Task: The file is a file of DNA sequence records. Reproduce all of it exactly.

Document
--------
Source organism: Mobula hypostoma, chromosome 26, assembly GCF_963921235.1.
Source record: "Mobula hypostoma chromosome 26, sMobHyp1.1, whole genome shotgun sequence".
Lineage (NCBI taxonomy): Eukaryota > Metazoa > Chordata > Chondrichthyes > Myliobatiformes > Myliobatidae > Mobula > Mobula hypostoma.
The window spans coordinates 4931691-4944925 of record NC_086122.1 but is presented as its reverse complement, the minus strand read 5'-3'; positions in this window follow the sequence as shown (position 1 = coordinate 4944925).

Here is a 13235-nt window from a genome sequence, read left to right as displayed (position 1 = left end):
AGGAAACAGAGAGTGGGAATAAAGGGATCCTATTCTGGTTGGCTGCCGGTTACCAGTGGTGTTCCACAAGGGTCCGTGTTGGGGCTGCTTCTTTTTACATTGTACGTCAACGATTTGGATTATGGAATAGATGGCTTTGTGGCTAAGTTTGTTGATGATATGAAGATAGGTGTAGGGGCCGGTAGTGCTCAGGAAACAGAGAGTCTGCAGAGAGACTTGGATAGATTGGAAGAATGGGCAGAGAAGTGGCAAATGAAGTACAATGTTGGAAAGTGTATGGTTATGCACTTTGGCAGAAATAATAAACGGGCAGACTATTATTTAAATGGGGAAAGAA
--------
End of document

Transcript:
Source organism: Mobula hypostoma, chromosome 26, assembly GCF_963921235.1.
Source record: "Mobula hypostoma chromosome 26, sMobHyp1.1, whole genome shotgun sequence".
Lineage (NCBI taxonomy): Eukaryota > Metazoa > Chordata > Chondrichthyes > Myliobatiformes > Myliobatidae > Mobula > Mobula hypostoma.
The window spans coordinates 4931691-4944925 of record NC_086122.1 but is presented as its reverse complement, the minus strand read 5'-3'; positions in this window follow the sequence as shown (position 1 = coordinate 4944925).

Here is a 13235-nt window from a genome sequence, read left to right as displayed (position 1 = left end):
AGGAAACAGAGAGTGGGAATAAAGGGATCCTATTCTGGTTGGCTGCCGGTTACCAGTGGTGTTCCACAAGGGTCCGTGTTGGGGCTGCTTCTTTTTACATTGTACGTCAACGATTTGGATTATGGAATAGATGGCTTTGTGGCTAAGTTTGTTGATGATATGAAGATAGGTGTAGGGGCCGGTAGTGCTCAGGAAACAGAGAGTCTGCAGAGAGACTTGGATAGATTGGAAGAATGGGCAGAGAAGTGGCAAATGAAGTACAATGTTGGAAAGTGTATGGTTATGCACTTTGGCAGAAATAATAAACGGGCAGACTATTATTTAAATGGGGAAAGAA